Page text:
February 5, 2015 | Live from Alaska

    Jim Powell - The Alaska Bellwether:Perception, Response, and Adaptation in a Time of Climate Change

    Jim PowellGlobal climate change is causing rapid ecosystem change in Alaska. How local communities respond to this challenge now and in the future will have great bearing on whether these communities can continue to thrive in an era of climate change. Join us for a presentation by Alaska expert Jim Powell as he unpacks the tangle of on the ground ecosystem conditions, local perceptions of the issue, and climate change mitigation strategies and adaptation plans being developed. Together we will consider the implications of a changing planet and the significance of the Alaska experience as related to our unique conditions in Nebraska.

    Watch the Feb. Presentation    View Full Bio

     

    March 5, 2015

    Adam Hammes - Sustainability Advocacy: Leverage Your Emotions, Avoid Burnout, and Influence for Good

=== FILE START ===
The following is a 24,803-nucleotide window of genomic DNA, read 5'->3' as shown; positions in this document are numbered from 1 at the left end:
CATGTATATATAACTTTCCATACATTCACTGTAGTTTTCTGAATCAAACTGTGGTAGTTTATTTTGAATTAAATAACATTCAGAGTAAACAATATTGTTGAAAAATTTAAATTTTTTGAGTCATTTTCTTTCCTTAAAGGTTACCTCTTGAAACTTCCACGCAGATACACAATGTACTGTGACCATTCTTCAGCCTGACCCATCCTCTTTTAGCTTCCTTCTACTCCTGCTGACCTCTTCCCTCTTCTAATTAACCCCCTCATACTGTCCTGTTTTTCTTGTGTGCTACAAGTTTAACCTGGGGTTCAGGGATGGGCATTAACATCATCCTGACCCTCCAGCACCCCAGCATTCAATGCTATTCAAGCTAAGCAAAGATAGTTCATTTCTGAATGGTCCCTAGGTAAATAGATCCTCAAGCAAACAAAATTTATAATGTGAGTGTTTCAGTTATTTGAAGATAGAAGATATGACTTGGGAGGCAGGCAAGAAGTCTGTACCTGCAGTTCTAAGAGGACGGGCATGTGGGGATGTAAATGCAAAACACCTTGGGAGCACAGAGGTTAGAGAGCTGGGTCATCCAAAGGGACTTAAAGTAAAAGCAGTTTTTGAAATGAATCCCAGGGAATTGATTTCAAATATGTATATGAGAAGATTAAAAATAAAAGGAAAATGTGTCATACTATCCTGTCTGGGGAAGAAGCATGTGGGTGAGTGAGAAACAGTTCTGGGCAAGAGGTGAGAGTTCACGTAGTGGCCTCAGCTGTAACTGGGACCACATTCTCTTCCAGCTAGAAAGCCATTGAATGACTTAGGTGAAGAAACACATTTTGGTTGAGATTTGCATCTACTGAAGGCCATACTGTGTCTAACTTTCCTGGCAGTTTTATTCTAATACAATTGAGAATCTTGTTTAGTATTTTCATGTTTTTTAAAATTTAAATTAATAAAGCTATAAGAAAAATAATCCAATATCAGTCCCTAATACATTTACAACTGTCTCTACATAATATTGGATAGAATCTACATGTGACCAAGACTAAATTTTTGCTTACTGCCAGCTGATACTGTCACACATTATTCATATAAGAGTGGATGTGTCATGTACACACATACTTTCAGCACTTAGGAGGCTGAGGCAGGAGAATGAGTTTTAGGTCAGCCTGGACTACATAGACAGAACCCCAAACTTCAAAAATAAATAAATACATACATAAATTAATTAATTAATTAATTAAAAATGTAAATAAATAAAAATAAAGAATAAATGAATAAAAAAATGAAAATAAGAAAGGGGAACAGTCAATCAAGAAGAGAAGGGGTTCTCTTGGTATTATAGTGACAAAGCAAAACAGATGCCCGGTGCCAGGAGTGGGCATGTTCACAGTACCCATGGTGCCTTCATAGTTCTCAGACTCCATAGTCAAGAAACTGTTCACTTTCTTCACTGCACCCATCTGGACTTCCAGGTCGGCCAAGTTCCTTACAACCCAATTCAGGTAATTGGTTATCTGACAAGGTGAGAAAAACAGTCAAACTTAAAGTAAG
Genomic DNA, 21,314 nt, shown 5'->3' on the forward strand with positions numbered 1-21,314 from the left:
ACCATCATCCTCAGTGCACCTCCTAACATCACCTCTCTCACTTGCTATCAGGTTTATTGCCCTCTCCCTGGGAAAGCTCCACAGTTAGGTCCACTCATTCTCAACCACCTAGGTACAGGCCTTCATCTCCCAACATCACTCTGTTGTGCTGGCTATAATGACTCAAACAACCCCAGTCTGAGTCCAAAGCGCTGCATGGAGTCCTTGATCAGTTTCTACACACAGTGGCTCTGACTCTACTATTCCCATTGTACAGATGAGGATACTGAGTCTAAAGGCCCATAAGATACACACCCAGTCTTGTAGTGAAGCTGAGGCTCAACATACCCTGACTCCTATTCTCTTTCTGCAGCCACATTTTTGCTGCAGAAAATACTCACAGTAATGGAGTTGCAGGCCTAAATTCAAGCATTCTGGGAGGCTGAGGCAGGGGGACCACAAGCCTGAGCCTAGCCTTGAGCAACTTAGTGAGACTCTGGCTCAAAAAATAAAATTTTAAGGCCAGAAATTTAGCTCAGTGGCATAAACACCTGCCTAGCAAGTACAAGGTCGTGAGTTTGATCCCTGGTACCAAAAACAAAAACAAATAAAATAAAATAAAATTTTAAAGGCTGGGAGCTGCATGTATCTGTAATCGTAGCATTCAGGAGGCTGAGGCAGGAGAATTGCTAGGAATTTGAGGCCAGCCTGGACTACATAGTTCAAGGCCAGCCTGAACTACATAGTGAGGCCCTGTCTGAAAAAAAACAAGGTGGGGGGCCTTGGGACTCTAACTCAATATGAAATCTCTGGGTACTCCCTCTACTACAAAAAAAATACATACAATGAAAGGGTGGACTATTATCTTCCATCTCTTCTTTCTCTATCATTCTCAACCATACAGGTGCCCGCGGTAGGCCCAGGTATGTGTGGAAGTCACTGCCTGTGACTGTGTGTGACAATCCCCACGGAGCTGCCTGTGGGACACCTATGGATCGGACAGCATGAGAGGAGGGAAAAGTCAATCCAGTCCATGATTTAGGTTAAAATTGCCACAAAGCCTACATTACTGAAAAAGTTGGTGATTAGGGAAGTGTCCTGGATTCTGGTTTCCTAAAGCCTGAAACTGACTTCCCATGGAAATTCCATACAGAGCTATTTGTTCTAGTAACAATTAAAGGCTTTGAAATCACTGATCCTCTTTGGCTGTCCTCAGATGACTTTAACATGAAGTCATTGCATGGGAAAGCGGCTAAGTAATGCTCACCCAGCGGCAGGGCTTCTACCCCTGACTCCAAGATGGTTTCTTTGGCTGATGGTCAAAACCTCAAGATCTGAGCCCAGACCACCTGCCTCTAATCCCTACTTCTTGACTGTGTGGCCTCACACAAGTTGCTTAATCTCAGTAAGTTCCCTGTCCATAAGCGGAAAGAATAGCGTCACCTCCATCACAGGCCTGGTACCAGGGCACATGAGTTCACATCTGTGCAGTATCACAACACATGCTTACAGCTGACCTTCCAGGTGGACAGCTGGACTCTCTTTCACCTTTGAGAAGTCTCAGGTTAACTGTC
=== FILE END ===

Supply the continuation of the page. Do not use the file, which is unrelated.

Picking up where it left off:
Adam HammesAdam will share how his experience of life, work, and family shifted profoundly as he learned to connect with people less-passionate about environmental sustainability, communicating his beliefs in ways that moved others to action.  Learn how you can do the same by understanding emotional intelligence and psychology.  Adam’s story is profoundly unique, spanning his rural, conservative upbringing… to time spent as an environmental educator… a community organizer and non-profit founder… an award-winning corporate sustainability professional… an adjunct university business professor… a successful sustainability consultant… and director of a state sustainable business association.   Join us to learn from Adam about emotional stages and myths of advocacy, stages of influence, and other topics that can help you be a sustainability leader.